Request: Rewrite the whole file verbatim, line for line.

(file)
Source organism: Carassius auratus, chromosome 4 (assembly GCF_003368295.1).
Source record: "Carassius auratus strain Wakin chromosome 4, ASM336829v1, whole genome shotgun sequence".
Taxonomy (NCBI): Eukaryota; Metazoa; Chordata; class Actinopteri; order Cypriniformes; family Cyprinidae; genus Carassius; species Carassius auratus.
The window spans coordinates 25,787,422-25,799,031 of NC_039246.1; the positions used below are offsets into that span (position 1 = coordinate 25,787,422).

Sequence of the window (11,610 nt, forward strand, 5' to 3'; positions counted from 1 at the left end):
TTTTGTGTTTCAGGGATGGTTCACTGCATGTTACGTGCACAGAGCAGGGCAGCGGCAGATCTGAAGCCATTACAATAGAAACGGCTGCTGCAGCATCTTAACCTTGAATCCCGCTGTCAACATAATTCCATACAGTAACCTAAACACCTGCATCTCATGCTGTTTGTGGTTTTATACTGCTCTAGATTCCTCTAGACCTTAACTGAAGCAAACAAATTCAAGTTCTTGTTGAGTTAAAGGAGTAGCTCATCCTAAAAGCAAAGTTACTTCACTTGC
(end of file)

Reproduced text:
Source organism: Carassius auratus, chromosome 4 (assembly GCF_003368295.1).
Source record: "Carassius auratus strain Wakin chromosome 4, ASM336829v1, whole genome shotgun sequence".
Taxonomy (NCBI): Eukaryota; Metazoa; Chordata; class Actinopteri; order Cypriniformes; family Cyprinidae; genus Carassius; species Carassius auratus.
The window spans coordinates 25,787,422-25,799,031 of NC_039246.1; the positions used below are offsets into that span (position 1 = coordinate 25,787,422).

Sequence of the window (11,610 nt, forward strand, 5' to 3'; positions counted from 1 at the left end):
TTTTGTGTTTCAGGGATGGTTCACTGCATGTTACGTGCACAGAGCAGGGCAGCGGCAGATCTGAAGCCATTACAATAGAAACGGCTGCTGCAGCATCTTAACCTTGAATCCCGCTGTCAACATAATTCCATACAGTAACCTAAACACCTGCATCTCATGCTGTTTGTGGTTTTATACTGCTCTAGATTCCTCTAGACCTTAACTGAAGCAAACAAATTCAAGTTCTTGTTGAGTTAAAGGAGTAGCTCATCCTAAAAGCAAAGTTACTTCACTTGC